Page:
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      2 Animal Control ordinances now in effect

      New animal control ordinances went into effect on Monday in regard to ear cropping, tail docking, tethering, and clarification of animal ownership.

      Two ordinances approved by City Council earlier this month â?? one clarifying enforcement authority of animal control and police officers and the other concerning proper treatment of animals in the City of Amarillo â?? became effective Monday, June 23. The animal cruelty ordinance adds to state laws already in place.

      Following recommendations by the Animal Control Advisory Board, City Council approved amendments which restrict the â??ear cropping and tail bobbingâ?? of animals. Owners can still have ear cropping and tail bobbing done to their animals, but only by a veterinarian.

      "The ordinance allows these procedures to be performed, but only by a licensed veterinarian in a clinical setting," says City Attorney Marcus Norris. "The ordinance makes it an offense for any other person to do ear cropping or tail docking, and also makes it an offense for an animal owner to submit their animal to an unauthorized procedure."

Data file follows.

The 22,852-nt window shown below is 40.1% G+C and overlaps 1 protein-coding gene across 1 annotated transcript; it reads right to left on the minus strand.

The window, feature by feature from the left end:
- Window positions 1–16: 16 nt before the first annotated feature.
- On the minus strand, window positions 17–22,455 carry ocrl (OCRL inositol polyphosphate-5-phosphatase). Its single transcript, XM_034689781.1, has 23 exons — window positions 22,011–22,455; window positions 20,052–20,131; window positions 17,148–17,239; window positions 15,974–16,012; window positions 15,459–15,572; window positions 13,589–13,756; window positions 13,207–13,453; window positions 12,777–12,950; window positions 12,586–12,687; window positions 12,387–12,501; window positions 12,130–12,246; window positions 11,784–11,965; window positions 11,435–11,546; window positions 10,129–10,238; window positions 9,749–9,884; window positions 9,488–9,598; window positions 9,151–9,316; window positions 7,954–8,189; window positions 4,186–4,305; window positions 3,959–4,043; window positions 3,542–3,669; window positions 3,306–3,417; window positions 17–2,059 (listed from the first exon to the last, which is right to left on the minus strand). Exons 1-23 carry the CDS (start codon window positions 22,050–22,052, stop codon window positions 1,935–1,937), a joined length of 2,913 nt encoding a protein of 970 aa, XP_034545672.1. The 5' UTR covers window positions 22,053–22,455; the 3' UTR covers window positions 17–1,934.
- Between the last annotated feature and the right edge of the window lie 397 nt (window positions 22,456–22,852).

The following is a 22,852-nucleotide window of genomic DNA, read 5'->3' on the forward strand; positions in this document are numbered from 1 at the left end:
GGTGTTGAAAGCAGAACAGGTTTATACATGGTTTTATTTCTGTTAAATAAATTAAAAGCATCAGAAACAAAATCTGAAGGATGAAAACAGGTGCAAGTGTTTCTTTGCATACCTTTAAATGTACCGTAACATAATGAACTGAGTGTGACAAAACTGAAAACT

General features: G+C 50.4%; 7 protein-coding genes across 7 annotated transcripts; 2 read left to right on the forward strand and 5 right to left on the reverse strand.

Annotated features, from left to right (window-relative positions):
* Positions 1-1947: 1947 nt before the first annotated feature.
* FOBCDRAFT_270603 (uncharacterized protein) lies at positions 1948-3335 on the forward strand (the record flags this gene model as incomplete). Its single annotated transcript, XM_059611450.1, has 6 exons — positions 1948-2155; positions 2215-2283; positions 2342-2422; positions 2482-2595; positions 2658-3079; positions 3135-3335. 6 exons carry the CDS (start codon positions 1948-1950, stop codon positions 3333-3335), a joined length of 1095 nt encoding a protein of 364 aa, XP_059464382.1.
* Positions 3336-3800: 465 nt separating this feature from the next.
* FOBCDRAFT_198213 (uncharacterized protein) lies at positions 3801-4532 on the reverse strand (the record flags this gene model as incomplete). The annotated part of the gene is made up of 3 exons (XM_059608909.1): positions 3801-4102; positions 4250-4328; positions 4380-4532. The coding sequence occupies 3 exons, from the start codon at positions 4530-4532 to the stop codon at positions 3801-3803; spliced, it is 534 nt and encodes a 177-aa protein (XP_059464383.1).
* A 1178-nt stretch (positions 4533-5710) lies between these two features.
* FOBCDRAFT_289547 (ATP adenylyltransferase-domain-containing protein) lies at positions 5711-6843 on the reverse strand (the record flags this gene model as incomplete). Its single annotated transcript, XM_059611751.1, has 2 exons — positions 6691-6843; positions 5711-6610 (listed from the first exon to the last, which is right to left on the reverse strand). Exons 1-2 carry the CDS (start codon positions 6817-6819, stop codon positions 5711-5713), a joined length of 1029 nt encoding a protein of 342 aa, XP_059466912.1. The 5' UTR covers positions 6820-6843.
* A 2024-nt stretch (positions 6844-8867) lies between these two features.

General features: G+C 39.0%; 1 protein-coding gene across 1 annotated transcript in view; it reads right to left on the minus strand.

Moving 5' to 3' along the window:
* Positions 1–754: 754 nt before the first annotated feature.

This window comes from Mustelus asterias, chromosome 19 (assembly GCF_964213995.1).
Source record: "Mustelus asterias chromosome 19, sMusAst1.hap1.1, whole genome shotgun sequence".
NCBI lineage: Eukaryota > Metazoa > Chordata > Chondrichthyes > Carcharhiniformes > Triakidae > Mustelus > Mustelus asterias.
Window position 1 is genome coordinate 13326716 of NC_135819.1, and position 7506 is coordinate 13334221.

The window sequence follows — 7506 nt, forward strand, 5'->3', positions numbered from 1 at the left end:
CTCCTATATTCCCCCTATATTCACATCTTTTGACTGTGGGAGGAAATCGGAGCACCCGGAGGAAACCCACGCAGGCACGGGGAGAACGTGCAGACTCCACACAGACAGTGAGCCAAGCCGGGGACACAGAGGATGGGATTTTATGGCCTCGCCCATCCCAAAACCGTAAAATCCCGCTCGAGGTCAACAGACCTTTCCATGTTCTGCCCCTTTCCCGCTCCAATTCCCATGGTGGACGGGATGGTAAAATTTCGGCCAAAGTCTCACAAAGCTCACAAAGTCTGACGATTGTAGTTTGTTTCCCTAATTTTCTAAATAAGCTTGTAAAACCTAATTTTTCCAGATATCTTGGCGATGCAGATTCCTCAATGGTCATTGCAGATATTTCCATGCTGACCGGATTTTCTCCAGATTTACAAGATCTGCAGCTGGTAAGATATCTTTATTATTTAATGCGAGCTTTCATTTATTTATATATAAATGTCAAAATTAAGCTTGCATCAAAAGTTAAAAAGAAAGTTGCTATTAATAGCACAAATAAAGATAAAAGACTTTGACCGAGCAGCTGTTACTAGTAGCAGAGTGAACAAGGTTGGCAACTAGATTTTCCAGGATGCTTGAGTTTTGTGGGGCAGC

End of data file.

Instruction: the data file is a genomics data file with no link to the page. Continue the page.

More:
In addition to restricting ear cropping and tail bobbing, ordinances now also clarify definitions of animal ownership and specify the quality and quantity of food, water and shelter to which pets should have access. It also outlaws the use of chains as collars or tethers used to stake or tether animals. (A chain collar or leash may still be used for walking an animal.) The ordinance also prohibits a tether that allows a dog to come within 3 feet of a public sidewalk.

      It is important for pet owners to recognize that the use of chains as a tether or collar is now illegal. Pet owners need to take the necessary actions to obtain the legal means to properly tether pets not confined within fences or other enclosures.

      Through the new ordinances, animal control and police officers have increased authority to issue citations for offenses, with the intention of making the enforcement program more effective.

      Whenever enacting new ordinances that either outlaw practices that previously had not been restricted or when establishing new enforcement standards, normal City procedure allows a short grace period for public education. During the grace period, warnings may be issued verbally or in writing by officers, with citations written on a case-by-case basis. After the grace period ends, citations will be issued. No grace period will be allowed regarding cases of improper ear cropping and tail docking.